Low-Fat Vs. Low-Carb: When It Comes to Weight Loss, Science Has a Winner

August 14, 2015
by Dana Poblete for Thrive Market
Low-Fat Vs. Low-Carb: When It Comes to Weight Loss, Science Has a Winner

In this corner, weighing in at 170 calories, 0 grams of fat, and 37 grams of carbohydrates: the russet potato! And in this corner, weighing in at 200 calories, 12 grams of fat, and 0 grams of carbohydrates: sirloin steak! Who will win this controversial heavyweight match-up? 

Remember that decades long obsession with low-fat dieting? Then the new millennium brought the breakthrough of going low-carb for weight loss. The debate goes back and forth even today—healthy fats are in and carbs, still kind of evil . . . until now.

There’s good news for those not willing to give up sandwiches and rice bowls—recent research has discovered that cutting fat is slightly more effective for losing weight than cutting carbs. Does this mean dieters everywhere can break out the linguine? Well, maybe not.

So how exactly did this go down? The National Institutes of Health confined 19 obese human research subjects in a tightly controlled lab, strictly regulating their diets. They ate a balanced diet for five days, and they were switched to either a low-fat or low-carb diet, each with a 30 percent decrease in caloric intake. They did this for six days, broke for a few weeks, and then did it again, switching each subject to the opposite diet.

In the end, the low-fat diet caused a loss of 463 grams of fat on average—the low-carb diet, 245 grams. Not only did the low-fat group lose more weight, but they lost more body fat as well. Researchers projected that on low-fat, people would lose over six pounds more than on low-carb over the next six months. Not a huge number, but still enough to reconsider that cutting carbs is the definitive way to lose weight.

Although maintaining a healthy weight can help prevent inflammation as well as certain diseases like heart disease, obesity, diabetes, dementia, depression, and cancer, overall health isn’t all about dropping pounds. Paleo eaters who eat a healthy high-fat diet of animal protein and omega-3 fats experience improved digestive health, more muscle mass, reduced inflammation, and high energy.

If weight loss is the goal, worry about regulating calories rather than fat or carbs. Both low-fat and low-carb can help achieve this. A good rule of thumb is to load up on fresh vegetables, fruits, lean protein, omega-3 fats from nuts and seeds, and if you want, low-glycemic grains and legumes.

So the takeaway is not that eaters should drop the steak and fill up on baked potatoes instead—as always, balance is key. Heaping plates of spaghetti and meatballs probably won’t slim anyone down. Binging on high-glycemic foods like potatoes, white bread, bagels, and white rice can still lead to obesity, and natural sources of fats like coconut oil, avocado, and lean cuts of protein are still amazing, nutritious foods to keep on hand—in moderation.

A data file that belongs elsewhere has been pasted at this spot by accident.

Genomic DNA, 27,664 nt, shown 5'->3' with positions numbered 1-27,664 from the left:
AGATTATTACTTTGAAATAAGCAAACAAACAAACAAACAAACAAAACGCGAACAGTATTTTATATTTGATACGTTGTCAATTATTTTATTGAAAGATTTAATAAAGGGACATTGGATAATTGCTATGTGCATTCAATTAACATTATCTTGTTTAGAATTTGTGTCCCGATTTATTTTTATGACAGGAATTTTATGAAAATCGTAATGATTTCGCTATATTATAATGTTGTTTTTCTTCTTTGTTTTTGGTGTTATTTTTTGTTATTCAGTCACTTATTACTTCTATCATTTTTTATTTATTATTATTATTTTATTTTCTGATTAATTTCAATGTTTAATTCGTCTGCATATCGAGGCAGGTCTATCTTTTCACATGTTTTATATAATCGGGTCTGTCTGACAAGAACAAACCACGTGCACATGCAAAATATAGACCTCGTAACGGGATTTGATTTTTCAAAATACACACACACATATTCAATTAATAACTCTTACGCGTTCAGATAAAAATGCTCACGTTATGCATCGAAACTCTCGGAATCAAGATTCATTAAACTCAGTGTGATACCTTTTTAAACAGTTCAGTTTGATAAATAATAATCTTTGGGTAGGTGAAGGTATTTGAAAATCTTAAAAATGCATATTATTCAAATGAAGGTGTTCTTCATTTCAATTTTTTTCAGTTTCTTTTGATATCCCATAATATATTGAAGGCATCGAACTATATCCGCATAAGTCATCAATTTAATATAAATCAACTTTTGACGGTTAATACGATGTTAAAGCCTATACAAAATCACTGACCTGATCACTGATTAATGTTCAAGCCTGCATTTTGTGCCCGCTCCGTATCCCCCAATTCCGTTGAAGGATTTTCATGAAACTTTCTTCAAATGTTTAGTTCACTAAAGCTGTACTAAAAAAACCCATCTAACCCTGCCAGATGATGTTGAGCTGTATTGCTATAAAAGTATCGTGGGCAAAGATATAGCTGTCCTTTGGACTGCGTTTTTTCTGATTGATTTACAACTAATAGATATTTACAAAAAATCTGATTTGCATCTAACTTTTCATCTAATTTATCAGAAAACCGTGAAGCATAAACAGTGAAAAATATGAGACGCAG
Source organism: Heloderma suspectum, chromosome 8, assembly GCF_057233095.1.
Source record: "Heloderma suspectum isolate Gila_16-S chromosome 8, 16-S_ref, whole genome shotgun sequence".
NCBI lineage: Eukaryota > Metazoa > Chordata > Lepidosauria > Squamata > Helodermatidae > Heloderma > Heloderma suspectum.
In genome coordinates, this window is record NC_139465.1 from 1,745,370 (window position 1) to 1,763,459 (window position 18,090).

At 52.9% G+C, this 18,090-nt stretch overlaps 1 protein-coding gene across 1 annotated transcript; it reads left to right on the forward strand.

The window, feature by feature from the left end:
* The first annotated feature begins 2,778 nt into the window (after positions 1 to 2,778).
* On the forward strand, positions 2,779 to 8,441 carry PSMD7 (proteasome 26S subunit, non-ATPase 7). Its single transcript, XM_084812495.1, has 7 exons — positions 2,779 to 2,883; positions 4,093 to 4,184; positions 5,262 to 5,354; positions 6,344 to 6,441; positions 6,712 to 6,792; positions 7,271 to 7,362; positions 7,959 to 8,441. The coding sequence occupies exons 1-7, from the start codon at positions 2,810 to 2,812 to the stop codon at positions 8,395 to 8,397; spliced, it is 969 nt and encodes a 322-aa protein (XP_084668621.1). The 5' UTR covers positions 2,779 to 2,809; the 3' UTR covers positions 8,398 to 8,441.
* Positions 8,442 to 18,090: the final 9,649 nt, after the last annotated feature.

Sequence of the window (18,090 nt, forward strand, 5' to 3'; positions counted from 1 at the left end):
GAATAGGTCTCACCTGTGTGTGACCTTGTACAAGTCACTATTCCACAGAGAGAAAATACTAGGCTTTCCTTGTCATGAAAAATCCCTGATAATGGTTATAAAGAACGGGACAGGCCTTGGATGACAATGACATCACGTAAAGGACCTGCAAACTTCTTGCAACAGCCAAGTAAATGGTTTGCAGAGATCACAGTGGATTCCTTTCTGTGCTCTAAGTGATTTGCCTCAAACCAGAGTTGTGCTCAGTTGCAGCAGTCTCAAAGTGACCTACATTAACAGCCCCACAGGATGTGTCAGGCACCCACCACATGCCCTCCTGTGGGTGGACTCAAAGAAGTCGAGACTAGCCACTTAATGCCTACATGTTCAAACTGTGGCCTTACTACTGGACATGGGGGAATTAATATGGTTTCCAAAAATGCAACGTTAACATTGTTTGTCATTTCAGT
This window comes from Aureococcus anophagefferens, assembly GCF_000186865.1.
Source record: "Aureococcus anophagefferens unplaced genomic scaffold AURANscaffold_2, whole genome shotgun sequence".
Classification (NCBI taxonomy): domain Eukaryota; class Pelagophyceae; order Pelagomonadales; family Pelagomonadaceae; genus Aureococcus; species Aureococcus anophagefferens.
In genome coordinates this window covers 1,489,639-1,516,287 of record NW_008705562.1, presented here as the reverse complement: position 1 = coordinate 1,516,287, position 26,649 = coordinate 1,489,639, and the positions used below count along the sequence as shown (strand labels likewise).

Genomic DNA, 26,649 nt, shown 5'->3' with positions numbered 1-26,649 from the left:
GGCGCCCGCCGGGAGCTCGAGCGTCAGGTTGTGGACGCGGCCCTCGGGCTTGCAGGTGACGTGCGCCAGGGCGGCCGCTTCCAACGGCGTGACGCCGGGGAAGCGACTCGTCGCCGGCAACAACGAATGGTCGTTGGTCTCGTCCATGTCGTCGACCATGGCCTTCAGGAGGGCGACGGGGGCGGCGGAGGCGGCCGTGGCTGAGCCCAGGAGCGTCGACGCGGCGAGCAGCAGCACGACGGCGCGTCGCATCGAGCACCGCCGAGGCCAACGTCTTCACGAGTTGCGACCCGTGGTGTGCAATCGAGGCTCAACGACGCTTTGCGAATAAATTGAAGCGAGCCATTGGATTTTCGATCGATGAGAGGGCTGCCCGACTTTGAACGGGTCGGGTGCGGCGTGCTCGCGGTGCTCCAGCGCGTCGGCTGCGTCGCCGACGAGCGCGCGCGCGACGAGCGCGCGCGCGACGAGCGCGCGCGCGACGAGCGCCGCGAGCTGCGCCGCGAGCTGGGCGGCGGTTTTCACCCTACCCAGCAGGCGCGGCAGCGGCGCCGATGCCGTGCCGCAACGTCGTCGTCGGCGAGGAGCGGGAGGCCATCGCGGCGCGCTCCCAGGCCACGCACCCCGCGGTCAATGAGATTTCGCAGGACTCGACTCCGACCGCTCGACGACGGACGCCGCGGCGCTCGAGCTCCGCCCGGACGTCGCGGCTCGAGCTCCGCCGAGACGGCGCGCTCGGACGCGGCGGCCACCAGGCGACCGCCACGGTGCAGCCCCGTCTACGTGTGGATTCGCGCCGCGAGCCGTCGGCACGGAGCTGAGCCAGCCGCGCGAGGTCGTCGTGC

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5 thoughts on “Low-Fat Vs. Low-Carb: When It Comes to Weight Loss, Science Has a Winner”

  • Jason Jacobs

    It'd be interesting to see what each group ate. I didn't see it in the writeup.

  • ELW

    This runs absolutely against every peer-reviewed nutritional science article I've ever read on low-carb vs. low-fat.
    I'll stick with carb restriction and not worry about fat, which (even saturated) the body craves and provides an amazing energy source.

    • Omnedon

      More than a few of these low-carb vs. low-fat studies seem to have disparate ideas about the meaning of the two terms. Low-fat is apparently around 8% of caloric intake while low-carb is around 30% of intake. The majority of low-carb adherents consider that to be less than 5% to 10% (depending on which individual person you ask).

      Another common feature of these types of studies is short duration. Change from 'Common American Diet' to one of the 'study' profiles for 6 days or so. Adaptation of the body's metabolism to run on fats vs. carbs usually takes a *minimum* of a week.

      Add the short duration and the half-baked notion of what low-carb *is* and it is no wonder the "studies" and articles fail to address reality. Grant me a half million dollars, flip a coin and tell me which side to support, I'll design a "study" to do just that.

  • Virginia Catherine Hart
    Virginia Catherine Hart May 7, 2016 at 6:42 am

    awesome to see this article! As i've know this for a long time, so have many expert nutrition and doctors. Im a current medical student (specializing in preventative and pain medicine) and I recommend the starch based diet to my patients and collegues. The Starch Solution by Dr. John McDougall explains this in very great detail he is an expert on diet and weight loss. I eat a whole food plant based diet which is naturally low fat and high carb, the carbs do not mean white bread and pasta it means whole grains, starchy vegetables, rice etc. Nothing wrong with bread however but should not be the staple of a diet and choose whole unprocessed grains whenever possible :) Not only is it the most satisfying diet I have ever eaten its very easy for people to maintain and feel satisfied. Our brains and bodies run on glucose! trying to run your body on fats in detrimental and not effective in the long term. Great article thrive!

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